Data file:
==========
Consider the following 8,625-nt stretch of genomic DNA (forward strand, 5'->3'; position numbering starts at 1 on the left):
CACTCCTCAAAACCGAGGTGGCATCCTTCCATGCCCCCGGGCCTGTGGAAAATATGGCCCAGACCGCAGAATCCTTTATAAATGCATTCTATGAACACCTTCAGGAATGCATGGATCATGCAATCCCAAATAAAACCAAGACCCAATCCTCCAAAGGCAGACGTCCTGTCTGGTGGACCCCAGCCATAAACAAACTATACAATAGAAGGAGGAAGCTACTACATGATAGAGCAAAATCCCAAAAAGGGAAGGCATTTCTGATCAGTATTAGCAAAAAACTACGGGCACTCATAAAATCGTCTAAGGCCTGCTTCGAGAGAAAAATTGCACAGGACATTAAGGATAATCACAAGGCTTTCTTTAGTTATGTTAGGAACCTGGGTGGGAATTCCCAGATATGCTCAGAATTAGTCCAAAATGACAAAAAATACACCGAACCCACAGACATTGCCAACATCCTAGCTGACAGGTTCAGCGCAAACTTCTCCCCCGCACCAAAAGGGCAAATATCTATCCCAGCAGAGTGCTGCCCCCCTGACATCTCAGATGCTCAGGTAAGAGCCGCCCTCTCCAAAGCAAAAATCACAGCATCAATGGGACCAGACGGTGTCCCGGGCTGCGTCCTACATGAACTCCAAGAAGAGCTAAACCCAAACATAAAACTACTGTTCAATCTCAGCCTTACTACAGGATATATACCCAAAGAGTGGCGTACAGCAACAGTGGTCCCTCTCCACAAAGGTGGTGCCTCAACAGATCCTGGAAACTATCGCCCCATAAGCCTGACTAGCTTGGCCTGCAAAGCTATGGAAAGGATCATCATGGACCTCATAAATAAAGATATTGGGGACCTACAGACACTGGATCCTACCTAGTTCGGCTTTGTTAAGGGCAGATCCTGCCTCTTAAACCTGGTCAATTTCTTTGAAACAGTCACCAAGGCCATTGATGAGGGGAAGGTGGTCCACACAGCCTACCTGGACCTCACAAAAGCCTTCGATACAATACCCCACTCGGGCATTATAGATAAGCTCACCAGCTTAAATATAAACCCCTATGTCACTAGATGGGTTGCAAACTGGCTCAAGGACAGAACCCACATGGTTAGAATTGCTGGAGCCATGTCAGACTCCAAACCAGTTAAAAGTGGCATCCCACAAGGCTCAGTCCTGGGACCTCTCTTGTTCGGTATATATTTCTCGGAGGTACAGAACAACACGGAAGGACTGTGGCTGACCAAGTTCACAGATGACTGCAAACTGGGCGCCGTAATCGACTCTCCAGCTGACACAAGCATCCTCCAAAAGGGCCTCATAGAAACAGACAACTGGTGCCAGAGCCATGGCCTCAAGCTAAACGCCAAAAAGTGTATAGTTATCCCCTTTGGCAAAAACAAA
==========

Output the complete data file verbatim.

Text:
Consider the following 8,625-nt stretch of genomic DNA (forward strand, 5'->3'; position numbering starts at 1 on the left):
CACTCCTCAAAACCGAGGTGGCATCCTTCCATGCCCCCGGGCCTGTGGAAAATATGGCCCAGACCGCAGAATCCTTTATAAATGCATTCTATGAACACCTTCAGGAATGCATGGATCATGCAATCCCAAATAAAACCAAGACCCAATCCTCCAAAGGCAGACGTCCTGTCTGGTGGACCCCAGCCATAAACAAACTATACAATAGAAGGAGGAAGCTACTACATGATAGAGCAAAATCCCAAAAAGGGAAGGCATTTCTGATCAGTATTAGCAAAAAACTACGGGCACTCATAAAATCGTCTAAGGCCTGCTTCGAGAGAAAAATTGCACAGGACATTAAGGATAATCACAAGGCTTTCTTTAGTTATGTTAGGAACCTGGGTGGGAATTCCCAGATATGCTCAGAATTAGTCCAAAATGACAAAAAATACACCGAACCCACAGACATTGCCAACATCCTAGCTGACAGGTTCAGCGCAAACTTCTCCCCCGCACCAAAAGGGCAAATATCTATCCCAGCAGAGTGCTGCCCCCCTGACATCTCAGATGCTCAGGTAAGAGCCGCCCTCTCCAAAGCAAAAATCACAGCATCAATGGGACCAGACGGTGTCCCGGGCTGCGTCCTACATGAACTCCAAGAAGAGCTAAACCCAAACATAAAACTACTGTTCAATCTCAGCCTTACTACAGGATATATACCCAAAGAGTGGCGTACAGCAACAGTGGTCCCTCTCCACAAAGGTGGTGCCTCAACAGATCCTGGAAACTATCGCCCCATAAGCCTGACTAGCTTGGCCTGCAAAGCTATGGAAAGGATCATCATGGACCTCATAAATAAAGATATTGGGGACCTACAGACACTGGATCCTACCTAGTTCGGCTTTGTTAAGGGCAGATCCTGCCTCTTAAACCTGGTCAATTTCTTTGAAACAGTCACCAAGGCCATTGATGAGGGGAAGGTGGTCCACACAGCCTACCTGGACCTCACAAAAGCCTTCGATACAATACCCCACTCGGGCATTATAGATAAGCTCACCAGCTTAAATATAAACCCCTATGTCACTAGATGGGTTGCAAACTGGCTCAAGGACAGAACCCACATGGTTAGAATTGCTGGAGCCATGTCAGACTCCAAACCAGTTAAAAGTGGCATCCCACAAGGCTCAGTCCTGGGACCTCTCTTGTTCGGTATATATTTCTCGGAGGTACAGAACAACACGGAAGGACTGTGGCTGACCAAGTTCACAGATGACTGCAAACTGGGCGCCGTAATCGACTCTCCAGCTGACACAAGCATCCTCCAAAAGGGCCTCATAGAAACAGACAACTGGTGCCAGAGCCATGGCCTCAAGCTAAACGCCAAAAAGTGTATAGTTATCCCCTTTGGCAAAAACAAA